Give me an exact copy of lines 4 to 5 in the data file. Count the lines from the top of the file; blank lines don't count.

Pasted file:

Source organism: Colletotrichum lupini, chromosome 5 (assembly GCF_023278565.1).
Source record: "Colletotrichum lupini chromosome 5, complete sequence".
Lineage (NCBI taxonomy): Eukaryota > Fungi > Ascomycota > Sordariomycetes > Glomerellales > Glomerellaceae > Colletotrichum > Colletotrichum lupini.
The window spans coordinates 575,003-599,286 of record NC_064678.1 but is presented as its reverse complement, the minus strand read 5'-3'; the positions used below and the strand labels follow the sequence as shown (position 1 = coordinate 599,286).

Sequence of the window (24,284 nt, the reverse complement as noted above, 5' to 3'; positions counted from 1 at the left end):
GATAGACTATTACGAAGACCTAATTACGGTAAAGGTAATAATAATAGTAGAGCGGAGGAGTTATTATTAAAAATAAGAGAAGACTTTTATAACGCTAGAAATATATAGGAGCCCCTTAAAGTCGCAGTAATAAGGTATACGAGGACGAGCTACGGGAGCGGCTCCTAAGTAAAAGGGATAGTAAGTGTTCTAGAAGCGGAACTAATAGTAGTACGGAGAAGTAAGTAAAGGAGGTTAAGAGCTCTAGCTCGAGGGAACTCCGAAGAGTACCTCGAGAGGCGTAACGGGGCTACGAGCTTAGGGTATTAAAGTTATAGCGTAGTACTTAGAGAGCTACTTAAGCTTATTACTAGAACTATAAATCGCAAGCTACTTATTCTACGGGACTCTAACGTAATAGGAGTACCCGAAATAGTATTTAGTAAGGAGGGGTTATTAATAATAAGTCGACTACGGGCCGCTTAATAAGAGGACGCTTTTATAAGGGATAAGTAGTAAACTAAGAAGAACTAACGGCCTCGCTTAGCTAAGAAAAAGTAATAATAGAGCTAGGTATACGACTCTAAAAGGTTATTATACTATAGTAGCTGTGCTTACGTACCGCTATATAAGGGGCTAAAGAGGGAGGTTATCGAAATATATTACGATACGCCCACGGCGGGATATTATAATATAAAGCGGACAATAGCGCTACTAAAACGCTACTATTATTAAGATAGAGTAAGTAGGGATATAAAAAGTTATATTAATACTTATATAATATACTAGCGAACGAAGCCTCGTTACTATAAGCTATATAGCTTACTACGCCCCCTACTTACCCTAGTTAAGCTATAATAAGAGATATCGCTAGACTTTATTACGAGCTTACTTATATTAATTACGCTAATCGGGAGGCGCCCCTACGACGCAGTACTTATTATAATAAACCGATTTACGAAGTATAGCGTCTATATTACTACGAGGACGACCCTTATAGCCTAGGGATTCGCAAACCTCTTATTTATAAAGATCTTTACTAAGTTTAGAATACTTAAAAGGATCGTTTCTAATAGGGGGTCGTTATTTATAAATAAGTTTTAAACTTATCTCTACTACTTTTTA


The window spans coordinates 575,003-599,286 of record NC_064678.1 but is presented as its reverse complement, the minus strand read 5'-3'; the positions used below and the strand labels follow the sequence as shown (position 1 = coordinate 599,286).

Sequence of the window (24,284 nt, the reverse complement as noted above, 5' to 3'; positions counted from 1 at the left end):